Endocrine Society Issues Hypothalamic Amenorrhea Guideline

Marcia Frellick

March 30, 2017

The Endocrine Society has issued a new guideline on how to diagnose and treat hypothalamic amenorrhea, a condition that occurs when the hypothalamus slows or stops releasing gonadotrophin-releasing hormone (GnRH), leading to cessation of menstruation.

The condition often affects adolescent girls with low weight, low body fat, and emotional stress — ballet dancers, figure skaters, runners, and others who burn more calories through exercise than they consume are at risk for developing hypothalamic amenorrhea, as are those with eating disorders such as anorexia nervosa.

The guideline was published online March 22 and will appear in the May 2017 issue of the Journal of Clinical Endocrinology & Metabolism.

Treatment — to prevent bone loss, delayed puberty, and infertility, among other complications — requires medical, dietary, and mental-health interventions, says the task force that developed the guideline, chaired by Catherine M Gordon, MD, MSc, of Cincinnati Children's Hospital Medical Center in Ohio.

"This energy imbalance needs to be addressed to effectively treat hypothalamic amenorrhea and typically requires behavioral modifications," Dr Gordon notes in an Endocrine Society press release

A Diagnosis of Exclusion

Healthcare providers should consider a diagnosis of hypothalamic amenorrhea when evaluating adolescents or women who regularly have 45 days between periods or who haven't had a period in at least 3 months, the guideline says.

And it is a "diagnosis of exclusion," the guideline stresses, whereby the onus is on the healthcare provider to first exclude other conditions that could be interrupting the menstrual cycle.

After first ruling out pregnancy as a cause, a full physical exam should be performed, with initial evaluations including checks of estrogen, thyroid hormones, and prolactin.

Referring patients to a nutritionist is also an important part of care. Regular menstrual cycles often can be restored with proper nutrition, more calories, and less exercise, the researchers report.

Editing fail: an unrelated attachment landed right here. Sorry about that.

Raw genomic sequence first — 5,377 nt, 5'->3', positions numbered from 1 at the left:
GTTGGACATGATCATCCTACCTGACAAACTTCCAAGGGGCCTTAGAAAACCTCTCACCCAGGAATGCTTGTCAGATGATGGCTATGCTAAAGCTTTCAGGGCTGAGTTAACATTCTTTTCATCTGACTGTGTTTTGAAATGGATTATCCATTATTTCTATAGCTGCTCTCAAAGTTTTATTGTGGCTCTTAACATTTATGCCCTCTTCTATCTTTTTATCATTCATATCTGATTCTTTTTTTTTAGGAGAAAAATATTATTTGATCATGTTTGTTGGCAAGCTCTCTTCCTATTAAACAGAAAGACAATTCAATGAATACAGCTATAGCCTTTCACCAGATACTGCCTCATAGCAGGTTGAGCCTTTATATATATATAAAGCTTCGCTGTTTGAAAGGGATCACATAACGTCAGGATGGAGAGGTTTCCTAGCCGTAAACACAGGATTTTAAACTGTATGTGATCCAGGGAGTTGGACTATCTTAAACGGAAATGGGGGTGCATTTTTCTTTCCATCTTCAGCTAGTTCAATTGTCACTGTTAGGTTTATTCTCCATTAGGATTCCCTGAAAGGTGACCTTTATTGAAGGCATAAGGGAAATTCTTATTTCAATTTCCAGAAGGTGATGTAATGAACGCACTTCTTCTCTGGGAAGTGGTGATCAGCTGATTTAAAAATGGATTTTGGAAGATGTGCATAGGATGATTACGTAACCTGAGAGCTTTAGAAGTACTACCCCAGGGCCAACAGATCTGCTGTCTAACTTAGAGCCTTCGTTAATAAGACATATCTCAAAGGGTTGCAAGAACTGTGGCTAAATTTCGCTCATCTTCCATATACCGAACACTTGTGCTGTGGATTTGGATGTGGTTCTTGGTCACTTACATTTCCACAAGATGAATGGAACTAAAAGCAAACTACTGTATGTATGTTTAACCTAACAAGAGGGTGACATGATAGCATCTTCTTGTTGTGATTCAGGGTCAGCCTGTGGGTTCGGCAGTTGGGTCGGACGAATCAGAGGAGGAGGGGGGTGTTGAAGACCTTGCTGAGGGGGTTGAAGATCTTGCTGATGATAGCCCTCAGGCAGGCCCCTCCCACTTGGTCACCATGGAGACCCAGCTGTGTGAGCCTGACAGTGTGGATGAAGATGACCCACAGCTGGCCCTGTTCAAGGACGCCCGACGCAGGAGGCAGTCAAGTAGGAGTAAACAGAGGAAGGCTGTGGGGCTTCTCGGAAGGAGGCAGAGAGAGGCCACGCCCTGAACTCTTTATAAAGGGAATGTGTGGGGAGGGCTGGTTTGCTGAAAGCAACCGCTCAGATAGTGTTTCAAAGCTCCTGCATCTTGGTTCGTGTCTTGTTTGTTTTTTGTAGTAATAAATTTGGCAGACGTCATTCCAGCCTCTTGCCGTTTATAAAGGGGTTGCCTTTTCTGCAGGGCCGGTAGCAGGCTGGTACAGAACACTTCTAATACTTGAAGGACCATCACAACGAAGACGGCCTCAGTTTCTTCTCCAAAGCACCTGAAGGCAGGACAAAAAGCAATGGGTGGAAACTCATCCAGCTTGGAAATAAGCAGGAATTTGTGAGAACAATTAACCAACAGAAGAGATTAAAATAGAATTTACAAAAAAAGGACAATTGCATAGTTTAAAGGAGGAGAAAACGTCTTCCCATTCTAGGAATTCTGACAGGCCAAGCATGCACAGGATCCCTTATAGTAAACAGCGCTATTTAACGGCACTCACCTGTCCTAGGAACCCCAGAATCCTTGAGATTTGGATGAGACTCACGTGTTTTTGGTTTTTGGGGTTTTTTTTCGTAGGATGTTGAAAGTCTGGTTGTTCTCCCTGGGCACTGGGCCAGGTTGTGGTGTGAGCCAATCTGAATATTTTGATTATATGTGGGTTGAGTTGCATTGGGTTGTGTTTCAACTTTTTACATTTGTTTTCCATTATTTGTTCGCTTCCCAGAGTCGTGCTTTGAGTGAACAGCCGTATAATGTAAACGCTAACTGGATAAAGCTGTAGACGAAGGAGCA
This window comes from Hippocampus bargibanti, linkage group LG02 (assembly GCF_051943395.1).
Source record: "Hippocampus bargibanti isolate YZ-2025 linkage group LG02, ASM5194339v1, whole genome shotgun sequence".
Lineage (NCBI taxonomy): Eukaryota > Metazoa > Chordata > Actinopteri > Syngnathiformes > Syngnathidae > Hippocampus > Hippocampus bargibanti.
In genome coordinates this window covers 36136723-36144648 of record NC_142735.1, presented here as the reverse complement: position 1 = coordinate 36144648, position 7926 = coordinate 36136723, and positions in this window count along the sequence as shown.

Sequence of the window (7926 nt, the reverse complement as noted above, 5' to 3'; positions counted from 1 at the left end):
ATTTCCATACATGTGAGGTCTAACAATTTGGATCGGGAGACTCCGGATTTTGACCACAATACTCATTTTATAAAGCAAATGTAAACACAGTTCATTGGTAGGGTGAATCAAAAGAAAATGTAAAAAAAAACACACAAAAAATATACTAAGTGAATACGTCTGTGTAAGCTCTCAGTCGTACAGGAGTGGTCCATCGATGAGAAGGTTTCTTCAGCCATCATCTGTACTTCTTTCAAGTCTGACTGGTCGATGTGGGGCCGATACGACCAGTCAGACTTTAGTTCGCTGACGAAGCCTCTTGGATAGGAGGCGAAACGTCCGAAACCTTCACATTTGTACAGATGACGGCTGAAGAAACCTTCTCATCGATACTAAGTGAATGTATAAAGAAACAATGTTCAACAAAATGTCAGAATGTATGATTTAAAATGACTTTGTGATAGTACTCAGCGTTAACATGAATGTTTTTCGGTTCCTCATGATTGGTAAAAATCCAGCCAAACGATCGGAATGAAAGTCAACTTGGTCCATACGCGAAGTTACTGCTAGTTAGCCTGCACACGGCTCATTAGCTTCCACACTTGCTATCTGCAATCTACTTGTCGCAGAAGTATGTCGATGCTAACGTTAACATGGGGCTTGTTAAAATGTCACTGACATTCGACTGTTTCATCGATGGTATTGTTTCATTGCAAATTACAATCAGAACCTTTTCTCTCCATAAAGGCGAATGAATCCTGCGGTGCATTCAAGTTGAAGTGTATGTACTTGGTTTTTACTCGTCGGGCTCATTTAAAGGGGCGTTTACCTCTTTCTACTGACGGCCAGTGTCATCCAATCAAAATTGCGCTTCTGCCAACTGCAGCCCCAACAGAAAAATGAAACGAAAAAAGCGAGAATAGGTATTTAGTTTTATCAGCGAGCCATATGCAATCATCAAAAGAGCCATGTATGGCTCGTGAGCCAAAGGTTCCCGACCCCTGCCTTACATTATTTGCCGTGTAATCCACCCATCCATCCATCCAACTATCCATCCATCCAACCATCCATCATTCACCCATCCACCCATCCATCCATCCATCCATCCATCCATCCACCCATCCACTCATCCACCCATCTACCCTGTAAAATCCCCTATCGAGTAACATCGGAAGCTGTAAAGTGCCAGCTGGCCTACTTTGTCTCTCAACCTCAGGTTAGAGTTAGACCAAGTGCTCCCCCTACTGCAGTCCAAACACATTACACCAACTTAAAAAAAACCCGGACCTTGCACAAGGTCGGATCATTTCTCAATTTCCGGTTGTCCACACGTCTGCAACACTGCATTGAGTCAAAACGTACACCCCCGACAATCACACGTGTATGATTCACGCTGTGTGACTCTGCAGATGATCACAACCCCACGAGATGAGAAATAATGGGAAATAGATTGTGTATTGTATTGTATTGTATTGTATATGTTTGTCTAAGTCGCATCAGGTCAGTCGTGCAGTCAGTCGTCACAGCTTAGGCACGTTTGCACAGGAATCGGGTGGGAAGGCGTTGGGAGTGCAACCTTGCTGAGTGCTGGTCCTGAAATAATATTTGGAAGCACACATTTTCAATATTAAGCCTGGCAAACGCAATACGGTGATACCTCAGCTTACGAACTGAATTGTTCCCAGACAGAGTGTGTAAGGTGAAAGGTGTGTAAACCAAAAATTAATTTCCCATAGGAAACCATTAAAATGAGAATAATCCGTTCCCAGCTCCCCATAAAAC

And providers should rule out other conditions that could be interrupting the menstrual cycle, "including benign tumors in the pituitary gland and adrenal-gland disorders."

Some patients presumed to have the condition should have a brain MRI to check for pituitary-gland damage or low pituitary-hormone levels.

Providers should consider a brain MRI if the patient has had severe or persistent headaches; persistent vomiting that is not self-induced; changes in vision, thirst, or urination not linked to other causes; or signs suggesting central nervous system irregularities.

Inpatient treatment should be considered for hypothalamic amenorrhea patients if they have a slow heart rate, low blood pressure, or an electrolyte imbalance.

In these cases, careful monitoring is important because the mortality rate is high for patients who have hypothalamic amenorrhea as well as eating disorders — particularly anorexia nervosa — according to the researchers.

The task force commissioned two systematic reviews and used the best evidence from other published systematic reviews and individual studies.

The guideline was funded by the Endocrine Society. Cosponsoring bodies include the American Society for Reproductive Medicine, the European Society of Endocrinology, and the Pediatric Endocrine Society.

The Clinical Guidelines Subcommittee and the task force have reviewed all disclosures for this guideline and resolved or managed all identified conflicts of interest.

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J Clin Endocrinol Metab. Published online March 22, 2017.  Abstract

 

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